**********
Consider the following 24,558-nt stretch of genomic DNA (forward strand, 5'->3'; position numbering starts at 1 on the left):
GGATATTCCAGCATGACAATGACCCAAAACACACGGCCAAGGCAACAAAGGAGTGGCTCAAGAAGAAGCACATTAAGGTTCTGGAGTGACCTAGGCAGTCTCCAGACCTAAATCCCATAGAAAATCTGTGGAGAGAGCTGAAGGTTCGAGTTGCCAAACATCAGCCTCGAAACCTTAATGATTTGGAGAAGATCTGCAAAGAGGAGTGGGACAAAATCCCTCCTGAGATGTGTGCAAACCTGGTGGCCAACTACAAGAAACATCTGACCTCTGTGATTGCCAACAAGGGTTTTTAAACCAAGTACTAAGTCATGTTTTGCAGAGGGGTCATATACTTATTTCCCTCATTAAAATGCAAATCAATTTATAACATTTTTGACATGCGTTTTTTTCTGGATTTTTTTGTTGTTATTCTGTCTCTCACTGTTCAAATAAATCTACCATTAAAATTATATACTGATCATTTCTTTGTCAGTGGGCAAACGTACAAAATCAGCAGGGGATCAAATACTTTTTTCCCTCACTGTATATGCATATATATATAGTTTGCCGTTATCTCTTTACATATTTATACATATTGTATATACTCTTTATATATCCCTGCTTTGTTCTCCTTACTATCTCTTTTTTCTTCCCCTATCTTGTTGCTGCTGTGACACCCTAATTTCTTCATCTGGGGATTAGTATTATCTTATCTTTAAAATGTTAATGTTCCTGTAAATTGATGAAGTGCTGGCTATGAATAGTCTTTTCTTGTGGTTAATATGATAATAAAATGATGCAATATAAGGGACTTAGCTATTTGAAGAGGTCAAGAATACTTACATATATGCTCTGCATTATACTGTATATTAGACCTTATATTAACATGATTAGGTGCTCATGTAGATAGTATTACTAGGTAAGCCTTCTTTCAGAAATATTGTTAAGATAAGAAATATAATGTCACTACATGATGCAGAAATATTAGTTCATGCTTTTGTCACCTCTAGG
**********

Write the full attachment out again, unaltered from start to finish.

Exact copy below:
Consider the following 24,558-nt stretch of genomic DNA (forward strand, 5'->3'; position numbering starts at 1 on the left):
GGATATTCCAGCATGACAATGACCCAAAACACACGGCCAAGGCAACAAAGGAGTGGCTCAAGAAGAAGCACATTAAGGTTCTGGAGTGACCTAGGCAGTCTCCAGACCTAAATCCCATAGAAAATCTGTGGAGAGAGCTGAAGGTTCGAGTTGCCAAACATCAGCCTCGAAACCTTAATGATTTGGAGAAGATCTGCAAAGAGGAGTGGGACAAAATCCCTCCTGAGATGTGTGCAAACCTGGTGGCCAACTACAAGAAACATCTGACCTCTGTGATTGCCAACAAGGGTTTTTAAACCAAGTACTAAGTCATGTTTTGCAGAGGGGTCATATACTTATTTCCCTCATTAAAATGCAAATCAATTTATAACATTTTTGACATGCGTTTTTTTCTGGATTTTTTTGTTGTTATTCTGTCTCTCACTGTTCAAATAAATCTACCATTAAAATTATATACTGATCATTTCTTTGTCAGTGGGCAAACGTACAAAATCAGCAGGGGATCAAATACTTTTTTCCCTCACTGTATATGCATATATATATAGTTTGCCGTTATCTCTTTACATATTTATACATATTGTATATACTCTTTATATATCCCTGCTTTGTTCTCCTTACTATCTCTTTTTTCTTCCCCTATCTTGTTGCTGCTGTGACACCCTAATTTCTTCATCTGGGGATTAGTATTATCTTATCTTTAAAATGTTAATGTTCCTGTAAATTGATGAAGTGCTGGCTATGAATAGTCTTTTCTTGTGGTTAATATGATAATAAAATGATGCAATATAAGGGACTTAGCTATTTGAAGAGGTCAAGAATACTTACATATATGCTCTGCATTATACTGTATATTAGACCTTATATTAACATGATTAGGTGCTCATGTAGATAGTATTACTAGGTAAGCCTTCTTTCAGAAATATTGTTAAGATAAGAAATATAATGTCACTACATGATGCAGAAATATTAGTTCATGCTTTTGTCACCTCTAGG